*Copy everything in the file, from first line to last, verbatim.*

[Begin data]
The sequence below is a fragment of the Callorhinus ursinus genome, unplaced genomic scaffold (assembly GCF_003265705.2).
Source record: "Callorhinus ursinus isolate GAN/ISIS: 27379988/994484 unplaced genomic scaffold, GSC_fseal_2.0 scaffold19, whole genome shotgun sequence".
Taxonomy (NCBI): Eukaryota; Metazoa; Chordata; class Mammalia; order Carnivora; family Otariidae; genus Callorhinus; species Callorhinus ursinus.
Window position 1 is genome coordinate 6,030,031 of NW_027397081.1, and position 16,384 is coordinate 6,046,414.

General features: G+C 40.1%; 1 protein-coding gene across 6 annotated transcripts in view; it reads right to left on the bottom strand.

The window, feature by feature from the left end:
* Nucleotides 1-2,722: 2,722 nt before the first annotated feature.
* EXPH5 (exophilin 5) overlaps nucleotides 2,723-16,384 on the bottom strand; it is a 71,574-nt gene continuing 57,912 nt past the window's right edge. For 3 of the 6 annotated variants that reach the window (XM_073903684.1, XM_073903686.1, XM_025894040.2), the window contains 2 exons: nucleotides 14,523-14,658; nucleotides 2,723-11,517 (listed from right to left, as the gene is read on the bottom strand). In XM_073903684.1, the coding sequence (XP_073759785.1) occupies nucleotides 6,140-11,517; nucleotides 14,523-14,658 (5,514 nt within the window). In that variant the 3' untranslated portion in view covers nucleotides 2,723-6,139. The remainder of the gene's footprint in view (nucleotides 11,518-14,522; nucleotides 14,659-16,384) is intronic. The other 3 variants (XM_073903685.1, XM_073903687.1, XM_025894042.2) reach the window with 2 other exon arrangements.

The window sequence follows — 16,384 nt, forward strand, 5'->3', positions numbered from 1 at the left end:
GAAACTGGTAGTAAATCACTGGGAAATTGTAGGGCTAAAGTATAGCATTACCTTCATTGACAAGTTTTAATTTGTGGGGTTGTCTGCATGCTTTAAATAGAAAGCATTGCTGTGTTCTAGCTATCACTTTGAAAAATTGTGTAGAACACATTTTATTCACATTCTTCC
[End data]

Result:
The sequence below is a fragment of the Callorhinus ursinus genome, unplaced genomic scaffold (assembly GCF_003265705.2).
Source record: "Callorhinus ursinus isolate GAN/ISIS: 27379988/994484 unplaced genomic scaffold, GSC_fseal_2.0 scaffold19, whole genome shotgun sequence".
Taxonomy (NCBI): Eukaryota; Metazoa; Chordata; class Mammalia; order Carnivora; family Otariidae; genus Callorhinus; species Callorhinus ursinus.
Window position 1 is genome coordinate 6,030,031 of NW_027397081.1, and position 16,384 is coordinate 6,046,414.

General features: G+C 40.1%; 1 protein-coding gene across 6 annotated transcripts in view; it reads right to left on the bottom strand.

The window, feature by feature from the left end:
* Nucleotides 1-2,722: 2,722 nt before the first annotated feature.
* EXPH5 (exophilin 5) overlaps nucleotides 2,723-16,384 on the bottom strand; it is a 71,574-nt gene continuing 57,912 nt past the window's right edge. For 3 of the 6 annotated variants that reach the window (XM_073903684.1, XM_073903686.1, XM_025894040.2), the window contains 2 exons: nucleotides 14,523-14,658; nucleotides 2,723-11,517 (listed from right to left, as the gene is read on the bottom strand). In XM_073903684.1, the coding sequence (XP_073759785.1) occupies nucleotides 6,140-11,517; nucleotides 14,523-14,658 (5,514 nt within the window). In that variant the 3' untranslated portion in view covers nucleotides 2,723-6,139. The remainder of the gene's footprint in view (nucleotides 11,518-14,522; nucleotides 14,659-16,384) is intronic. The other 3 variants (XM_073903685.1, XM_073903687.1, XM_025894042.2) reach the window with 2 other exon arrangements.

The window sequence follows — 16,384 nt, forward strand, 5'->3', positions numbered from 1 at the left end:
GAAACTGGTAGTAAATCACTGGGAAATTGTAGGGCTAAAGTATAGCATTACCTTCATTGACAAGTTTTAATTTGTGGGGTTGTCTGCATGCTTTAAATAGAAAGCATTGCTGTGTTCTAGCTATCACTTTGAAAAATTGTGTAGAACACATTTTATTCACATTCTTCC